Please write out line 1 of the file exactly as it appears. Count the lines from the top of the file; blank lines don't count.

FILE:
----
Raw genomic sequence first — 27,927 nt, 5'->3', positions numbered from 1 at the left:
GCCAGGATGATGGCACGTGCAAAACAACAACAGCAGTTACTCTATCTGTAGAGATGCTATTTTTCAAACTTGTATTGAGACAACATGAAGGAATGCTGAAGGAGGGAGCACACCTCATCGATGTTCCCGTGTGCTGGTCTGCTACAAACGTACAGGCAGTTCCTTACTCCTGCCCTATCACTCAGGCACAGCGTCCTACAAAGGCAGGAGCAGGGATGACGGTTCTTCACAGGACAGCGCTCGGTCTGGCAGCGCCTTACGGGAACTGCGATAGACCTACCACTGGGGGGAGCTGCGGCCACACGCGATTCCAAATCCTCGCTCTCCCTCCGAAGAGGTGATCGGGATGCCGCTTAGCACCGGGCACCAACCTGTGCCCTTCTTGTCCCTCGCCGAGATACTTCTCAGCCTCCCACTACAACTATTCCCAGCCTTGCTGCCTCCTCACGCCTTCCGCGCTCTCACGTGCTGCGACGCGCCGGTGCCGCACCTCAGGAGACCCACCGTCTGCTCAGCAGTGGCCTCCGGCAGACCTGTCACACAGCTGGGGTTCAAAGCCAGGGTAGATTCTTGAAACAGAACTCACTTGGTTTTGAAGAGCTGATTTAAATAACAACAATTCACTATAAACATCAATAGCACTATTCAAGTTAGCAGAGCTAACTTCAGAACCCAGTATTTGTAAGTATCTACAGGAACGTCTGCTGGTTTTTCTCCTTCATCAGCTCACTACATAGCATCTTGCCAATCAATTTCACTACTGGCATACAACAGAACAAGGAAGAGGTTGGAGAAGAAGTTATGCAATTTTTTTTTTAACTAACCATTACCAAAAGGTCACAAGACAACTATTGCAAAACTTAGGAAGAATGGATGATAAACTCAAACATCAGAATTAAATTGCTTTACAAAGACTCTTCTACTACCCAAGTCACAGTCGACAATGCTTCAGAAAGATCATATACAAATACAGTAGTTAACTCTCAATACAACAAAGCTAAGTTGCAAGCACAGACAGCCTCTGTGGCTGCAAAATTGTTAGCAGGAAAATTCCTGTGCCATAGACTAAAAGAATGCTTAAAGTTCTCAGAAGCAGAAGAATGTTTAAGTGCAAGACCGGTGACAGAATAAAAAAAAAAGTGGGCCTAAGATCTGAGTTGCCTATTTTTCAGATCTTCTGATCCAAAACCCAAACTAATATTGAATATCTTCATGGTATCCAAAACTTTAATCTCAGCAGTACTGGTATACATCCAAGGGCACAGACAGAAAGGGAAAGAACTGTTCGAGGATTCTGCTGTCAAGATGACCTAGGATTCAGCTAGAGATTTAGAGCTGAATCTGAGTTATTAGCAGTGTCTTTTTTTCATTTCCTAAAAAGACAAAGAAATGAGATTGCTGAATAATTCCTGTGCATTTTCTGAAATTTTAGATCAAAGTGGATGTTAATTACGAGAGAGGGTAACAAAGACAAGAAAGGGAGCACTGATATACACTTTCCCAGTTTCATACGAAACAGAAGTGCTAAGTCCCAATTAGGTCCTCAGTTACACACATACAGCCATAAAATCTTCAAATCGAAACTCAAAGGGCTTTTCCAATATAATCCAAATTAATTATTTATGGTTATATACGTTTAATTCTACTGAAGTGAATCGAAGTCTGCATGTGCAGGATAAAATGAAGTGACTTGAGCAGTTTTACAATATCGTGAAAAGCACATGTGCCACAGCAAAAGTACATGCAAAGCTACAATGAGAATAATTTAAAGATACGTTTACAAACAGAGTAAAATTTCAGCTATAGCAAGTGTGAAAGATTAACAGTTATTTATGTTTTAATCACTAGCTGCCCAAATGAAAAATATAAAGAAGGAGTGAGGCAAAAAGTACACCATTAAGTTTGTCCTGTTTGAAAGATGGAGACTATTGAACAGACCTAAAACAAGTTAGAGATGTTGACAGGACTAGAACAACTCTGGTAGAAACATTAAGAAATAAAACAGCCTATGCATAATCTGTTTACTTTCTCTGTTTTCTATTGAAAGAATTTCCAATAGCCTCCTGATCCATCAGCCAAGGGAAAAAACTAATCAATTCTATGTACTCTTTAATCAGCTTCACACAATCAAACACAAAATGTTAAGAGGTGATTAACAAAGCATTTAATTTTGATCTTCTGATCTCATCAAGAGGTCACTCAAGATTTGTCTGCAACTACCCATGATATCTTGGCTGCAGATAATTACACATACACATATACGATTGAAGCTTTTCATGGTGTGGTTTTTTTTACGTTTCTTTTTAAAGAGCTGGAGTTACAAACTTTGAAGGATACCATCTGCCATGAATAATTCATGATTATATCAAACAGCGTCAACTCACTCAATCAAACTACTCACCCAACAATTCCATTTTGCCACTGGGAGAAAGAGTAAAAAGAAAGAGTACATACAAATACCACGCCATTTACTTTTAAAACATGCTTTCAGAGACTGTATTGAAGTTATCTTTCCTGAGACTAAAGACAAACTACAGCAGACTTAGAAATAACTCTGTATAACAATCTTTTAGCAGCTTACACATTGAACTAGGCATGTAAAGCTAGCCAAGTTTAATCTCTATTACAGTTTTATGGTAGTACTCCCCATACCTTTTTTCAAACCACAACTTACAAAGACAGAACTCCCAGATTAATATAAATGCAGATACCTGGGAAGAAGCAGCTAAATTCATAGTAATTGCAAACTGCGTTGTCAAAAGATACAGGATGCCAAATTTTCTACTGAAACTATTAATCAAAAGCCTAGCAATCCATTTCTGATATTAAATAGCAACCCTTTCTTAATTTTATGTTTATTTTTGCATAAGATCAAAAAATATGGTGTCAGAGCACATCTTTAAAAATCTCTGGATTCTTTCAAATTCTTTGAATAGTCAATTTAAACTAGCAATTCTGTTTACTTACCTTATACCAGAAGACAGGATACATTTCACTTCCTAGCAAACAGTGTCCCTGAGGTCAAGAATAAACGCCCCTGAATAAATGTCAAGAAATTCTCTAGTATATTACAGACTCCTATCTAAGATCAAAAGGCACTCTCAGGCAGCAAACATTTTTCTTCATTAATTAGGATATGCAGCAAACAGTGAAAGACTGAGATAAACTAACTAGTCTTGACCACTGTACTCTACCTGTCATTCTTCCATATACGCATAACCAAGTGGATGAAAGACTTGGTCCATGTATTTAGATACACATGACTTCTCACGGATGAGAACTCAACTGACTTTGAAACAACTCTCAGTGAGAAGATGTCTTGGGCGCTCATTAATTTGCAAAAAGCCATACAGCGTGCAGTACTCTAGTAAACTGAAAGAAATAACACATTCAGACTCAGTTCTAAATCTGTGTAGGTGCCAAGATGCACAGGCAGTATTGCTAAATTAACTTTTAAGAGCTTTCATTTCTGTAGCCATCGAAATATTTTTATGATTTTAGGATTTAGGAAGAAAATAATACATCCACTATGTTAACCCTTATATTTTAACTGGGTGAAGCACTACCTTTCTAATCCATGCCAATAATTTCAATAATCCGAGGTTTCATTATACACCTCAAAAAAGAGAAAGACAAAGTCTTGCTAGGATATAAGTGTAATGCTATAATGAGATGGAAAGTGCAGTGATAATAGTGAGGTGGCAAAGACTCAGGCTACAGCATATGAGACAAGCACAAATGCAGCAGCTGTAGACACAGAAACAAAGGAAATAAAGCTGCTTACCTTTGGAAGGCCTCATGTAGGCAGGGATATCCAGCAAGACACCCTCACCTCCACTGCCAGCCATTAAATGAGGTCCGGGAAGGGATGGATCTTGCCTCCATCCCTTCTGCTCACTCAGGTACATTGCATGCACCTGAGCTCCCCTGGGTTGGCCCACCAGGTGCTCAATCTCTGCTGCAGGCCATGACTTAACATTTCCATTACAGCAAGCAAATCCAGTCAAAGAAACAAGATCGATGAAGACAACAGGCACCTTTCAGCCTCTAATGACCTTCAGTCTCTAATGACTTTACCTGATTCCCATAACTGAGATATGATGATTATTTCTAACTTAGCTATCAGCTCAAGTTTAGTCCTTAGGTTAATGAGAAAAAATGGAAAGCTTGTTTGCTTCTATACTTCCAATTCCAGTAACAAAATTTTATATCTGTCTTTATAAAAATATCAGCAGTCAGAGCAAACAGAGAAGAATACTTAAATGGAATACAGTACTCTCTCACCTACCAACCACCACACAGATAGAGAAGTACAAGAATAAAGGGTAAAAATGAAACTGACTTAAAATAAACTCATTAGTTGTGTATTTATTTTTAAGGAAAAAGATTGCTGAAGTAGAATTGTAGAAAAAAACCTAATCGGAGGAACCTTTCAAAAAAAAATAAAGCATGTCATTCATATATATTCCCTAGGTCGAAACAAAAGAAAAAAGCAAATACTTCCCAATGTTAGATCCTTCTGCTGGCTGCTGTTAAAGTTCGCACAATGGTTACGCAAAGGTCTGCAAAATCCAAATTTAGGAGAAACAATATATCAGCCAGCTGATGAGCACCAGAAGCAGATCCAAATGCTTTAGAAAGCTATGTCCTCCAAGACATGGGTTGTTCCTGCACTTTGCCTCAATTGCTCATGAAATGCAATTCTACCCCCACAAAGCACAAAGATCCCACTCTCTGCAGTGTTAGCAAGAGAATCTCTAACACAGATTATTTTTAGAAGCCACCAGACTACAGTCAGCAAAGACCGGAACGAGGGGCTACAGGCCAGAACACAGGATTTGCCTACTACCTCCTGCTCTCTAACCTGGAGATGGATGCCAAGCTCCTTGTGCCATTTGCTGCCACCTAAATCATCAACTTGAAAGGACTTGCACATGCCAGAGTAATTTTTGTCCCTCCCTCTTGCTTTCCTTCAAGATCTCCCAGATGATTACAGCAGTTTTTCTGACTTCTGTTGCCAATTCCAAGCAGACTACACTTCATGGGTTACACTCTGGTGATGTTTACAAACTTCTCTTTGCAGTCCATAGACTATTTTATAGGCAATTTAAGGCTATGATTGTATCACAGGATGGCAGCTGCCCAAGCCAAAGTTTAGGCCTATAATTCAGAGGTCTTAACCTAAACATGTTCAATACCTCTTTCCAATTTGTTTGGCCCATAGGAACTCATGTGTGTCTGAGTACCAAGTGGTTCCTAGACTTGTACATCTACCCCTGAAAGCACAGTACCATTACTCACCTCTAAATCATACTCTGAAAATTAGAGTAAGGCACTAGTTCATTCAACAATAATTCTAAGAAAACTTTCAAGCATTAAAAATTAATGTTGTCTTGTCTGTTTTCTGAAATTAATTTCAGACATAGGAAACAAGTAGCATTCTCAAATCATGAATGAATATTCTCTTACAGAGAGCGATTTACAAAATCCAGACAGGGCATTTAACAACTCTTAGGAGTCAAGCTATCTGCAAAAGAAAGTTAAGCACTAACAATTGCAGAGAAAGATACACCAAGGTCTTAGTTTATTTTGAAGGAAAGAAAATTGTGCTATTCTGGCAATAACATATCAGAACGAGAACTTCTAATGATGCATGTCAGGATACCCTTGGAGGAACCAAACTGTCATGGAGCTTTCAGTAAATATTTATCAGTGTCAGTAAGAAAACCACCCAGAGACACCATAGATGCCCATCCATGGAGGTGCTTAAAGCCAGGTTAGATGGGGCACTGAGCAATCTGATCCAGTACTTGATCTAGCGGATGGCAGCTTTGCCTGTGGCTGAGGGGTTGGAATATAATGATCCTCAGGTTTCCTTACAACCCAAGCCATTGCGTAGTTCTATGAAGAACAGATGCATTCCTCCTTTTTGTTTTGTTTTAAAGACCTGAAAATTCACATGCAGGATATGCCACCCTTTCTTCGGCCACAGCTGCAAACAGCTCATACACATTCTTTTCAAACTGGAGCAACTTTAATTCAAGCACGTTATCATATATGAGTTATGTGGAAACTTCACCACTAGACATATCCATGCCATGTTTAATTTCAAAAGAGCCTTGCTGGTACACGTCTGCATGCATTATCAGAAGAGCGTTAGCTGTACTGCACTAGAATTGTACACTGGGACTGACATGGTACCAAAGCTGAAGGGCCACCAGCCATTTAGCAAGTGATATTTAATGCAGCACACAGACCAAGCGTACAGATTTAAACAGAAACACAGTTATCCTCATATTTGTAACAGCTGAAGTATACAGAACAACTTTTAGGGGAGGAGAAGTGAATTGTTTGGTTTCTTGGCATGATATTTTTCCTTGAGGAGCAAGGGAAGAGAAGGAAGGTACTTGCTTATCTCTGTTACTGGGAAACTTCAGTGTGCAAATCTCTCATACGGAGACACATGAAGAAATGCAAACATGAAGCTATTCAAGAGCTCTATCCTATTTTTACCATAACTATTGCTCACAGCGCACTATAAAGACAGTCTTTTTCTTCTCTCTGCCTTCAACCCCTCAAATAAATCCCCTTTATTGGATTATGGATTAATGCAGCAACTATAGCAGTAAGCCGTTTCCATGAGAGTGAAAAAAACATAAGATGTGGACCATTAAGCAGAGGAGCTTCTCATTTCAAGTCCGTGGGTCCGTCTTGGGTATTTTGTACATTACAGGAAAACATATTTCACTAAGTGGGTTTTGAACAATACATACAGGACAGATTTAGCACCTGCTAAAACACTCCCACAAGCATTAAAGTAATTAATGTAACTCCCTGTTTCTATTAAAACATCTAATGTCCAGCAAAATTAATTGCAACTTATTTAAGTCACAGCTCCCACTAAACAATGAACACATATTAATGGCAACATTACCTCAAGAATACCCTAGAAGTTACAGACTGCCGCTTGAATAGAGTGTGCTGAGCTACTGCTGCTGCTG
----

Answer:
Raw genomic sequence first — 27,927 nt, 5'->3', positions numbered from 1 at the left: